ROTC May Return to StanfordApril 5, 2010 - 10:54 AM | by: Claudia Cowan
Being a student at an elite university like Stanford is challenging enough. But imagine the difficulty for undergrads who’ve chosen to serve our country after they graduate.
Because Stanford doesn’t offer Reserve Officers’ Training Corps, ROTC, they must drive to other Bay Area schools to participate, such as San Jose State and the University of California at Berkeley. For some cadets, that means a half hour commute, and missing out on coveted spots in officer training courses.
As one cadet put it, “we’re doing what soldiers always do– improvise, adjust and overcome.”
For nearly 40 years, ROTC has not been welcome at The Farm. Stanford kicked ROTC off-campus in 1973 following anti-war protests that included the torching of a Navy ROTC building. Students and faculty didn’t like the idea of teaching the art of war on campus, and had issues with the academic standards, as well.
But now there’s a growing effort to bring the 200-year old military leadership training program back, spearheaded by former Defense Secretary William Perry, and Pultizer Prize winning historian David Kennedy– both Stanford professors.
In their view, reinstating ROTC goes to the heart of Stanford’s mission statement as an institution of higher education. Kennedy argues the nation’s universities should expose students to every reasonable option for their future.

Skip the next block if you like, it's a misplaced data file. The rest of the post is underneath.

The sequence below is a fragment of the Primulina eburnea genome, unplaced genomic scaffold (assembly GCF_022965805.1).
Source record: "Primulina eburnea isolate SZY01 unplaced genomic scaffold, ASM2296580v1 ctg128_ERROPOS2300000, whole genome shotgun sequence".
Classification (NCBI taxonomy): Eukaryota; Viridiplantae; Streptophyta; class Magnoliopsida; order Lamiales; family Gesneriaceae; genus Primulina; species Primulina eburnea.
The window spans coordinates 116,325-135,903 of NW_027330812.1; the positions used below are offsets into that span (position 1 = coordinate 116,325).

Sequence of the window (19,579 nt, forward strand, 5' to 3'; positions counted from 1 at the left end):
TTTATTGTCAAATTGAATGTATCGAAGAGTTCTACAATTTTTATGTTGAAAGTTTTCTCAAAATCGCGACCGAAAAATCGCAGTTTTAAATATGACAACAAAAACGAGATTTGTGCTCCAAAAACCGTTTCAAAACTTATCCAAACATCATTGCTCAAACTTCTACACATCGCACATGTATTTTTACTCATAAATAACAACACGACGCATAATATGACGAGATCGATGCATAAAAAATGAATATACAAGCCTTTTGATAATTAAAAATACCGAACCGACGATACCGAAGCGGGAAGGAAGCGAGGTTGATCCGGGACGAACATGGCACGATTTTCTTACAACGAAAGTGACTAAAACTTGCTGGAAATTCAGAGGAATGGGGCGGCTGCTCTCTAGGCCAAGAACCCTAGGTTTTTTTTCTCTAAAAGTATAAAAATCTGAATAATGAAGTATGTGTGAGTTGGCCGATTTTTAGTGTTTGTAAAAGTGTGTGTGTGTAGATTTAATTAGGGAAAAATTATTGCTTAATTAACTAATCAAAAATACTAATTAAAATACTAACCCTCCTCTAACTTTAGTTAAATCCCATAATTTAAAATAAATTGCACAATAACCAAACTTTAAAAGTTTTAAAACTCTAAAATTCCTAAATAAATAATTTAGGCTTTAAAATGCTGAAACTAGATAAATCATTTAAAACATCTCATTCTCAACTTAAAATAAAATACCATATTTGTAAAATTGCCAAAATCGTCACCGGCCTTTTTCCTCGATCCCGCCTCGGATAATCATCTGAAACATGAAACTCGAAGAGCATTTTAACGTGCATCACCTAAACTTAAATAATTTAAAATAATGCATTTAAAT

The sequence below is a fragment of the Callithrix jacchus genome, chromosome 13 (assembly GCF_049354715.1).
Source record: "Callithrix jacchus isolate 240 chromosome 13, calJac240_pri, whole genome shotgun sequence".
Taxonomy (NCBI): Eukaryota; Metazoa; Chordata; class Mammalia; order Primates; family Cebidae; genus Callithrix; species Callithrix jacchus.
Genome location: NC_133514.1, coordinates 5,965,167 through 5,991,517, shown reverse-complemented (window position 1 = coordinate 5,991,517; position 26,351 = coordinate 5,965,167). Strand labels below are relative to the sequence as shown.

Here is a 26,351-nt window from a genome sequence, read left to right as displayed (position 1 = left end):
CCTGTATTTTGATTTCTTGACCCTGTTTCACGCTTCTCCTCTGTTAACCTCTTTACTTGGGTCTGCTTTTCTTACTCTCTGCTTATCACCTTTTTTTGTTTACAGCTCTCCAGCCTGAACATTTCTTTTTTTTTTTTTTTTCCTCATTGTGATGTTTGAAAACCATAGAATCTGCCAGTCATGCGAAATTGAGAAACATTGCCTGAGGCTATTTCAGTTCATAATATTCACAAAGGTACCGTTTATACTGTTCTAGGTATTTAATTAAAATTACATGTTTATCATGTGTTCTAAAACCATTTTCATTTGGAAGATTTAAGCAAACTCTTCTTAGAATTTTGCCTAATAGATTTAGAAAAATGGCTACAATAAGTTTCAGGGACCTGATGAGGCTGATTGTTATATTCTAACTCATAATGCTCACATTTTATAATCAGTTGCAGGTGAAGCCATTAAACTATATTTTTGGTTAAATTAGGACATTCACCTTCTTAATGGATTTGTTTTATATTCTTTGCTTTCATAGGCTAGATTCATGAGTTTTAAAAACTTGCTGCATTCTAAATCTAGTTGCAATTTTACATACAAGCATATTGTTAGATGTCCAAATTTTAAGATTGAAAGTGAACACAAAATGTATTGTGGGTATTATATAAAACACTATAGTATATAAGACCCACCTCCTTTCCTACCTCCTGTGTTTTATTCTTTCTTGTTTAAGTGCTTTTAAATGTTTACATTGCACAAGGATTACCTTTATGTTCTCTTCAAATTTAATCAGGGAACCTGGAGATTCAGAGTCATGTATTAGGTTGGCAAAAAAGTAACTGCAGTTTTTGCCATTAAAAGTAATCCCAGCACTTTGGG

“Institutions like Stanford, that enjoy tax-exempt status, and are the objects of all kinds of philanthropy, have an obligation to train leaders for institutions of importance in the Armed Forces. There’s something wrong with the picture where a privileged, I daresay elitist, institution like this one doesn’t make room for training people for that walk of life,” Kennedy said.
But opposition remains. Sociology Professor Cecilia Ridgeway, who voted against reviewing this policy, and refused to speak to Fox News, says universities should not encourage “military approaches” to problem solving.
In nearby Palo Alto, anti-war activist Paul George says Stanford is no place for such military training.
“We appreciate what the military does for us,” says George. “But this attitude of glorifying war, and just accepting war, is exacerbated by programs like the ROTC that come into an academic community as if it’s a natural part of it. And I have a problem with that.”
Many cadets, like Akhil Iyer, a junior at Stanford and future Marine, ask why Stanford shouldn’t welcome ROTC students in this global security landscape.
“We’re going to have people going into policy, we may have a President from one of my classes. For them to get some sort of exposure to ROTC is important, because they’re going to influence the policies of the military, and of the Armed Forces.”
Any change in policy won’t happen in time to help out Akhil and his dozen or so fellow cadets. The return of ROTC to Stanford is also contingent on the repeal of “Don’t Ask, Don’t Tell,” and there’s no telling when that may happen. But this school is not alone in rethinking Vietnam-era anti-ROTC policies. Harvard, Columbia and other universities are also considering reinstating the program.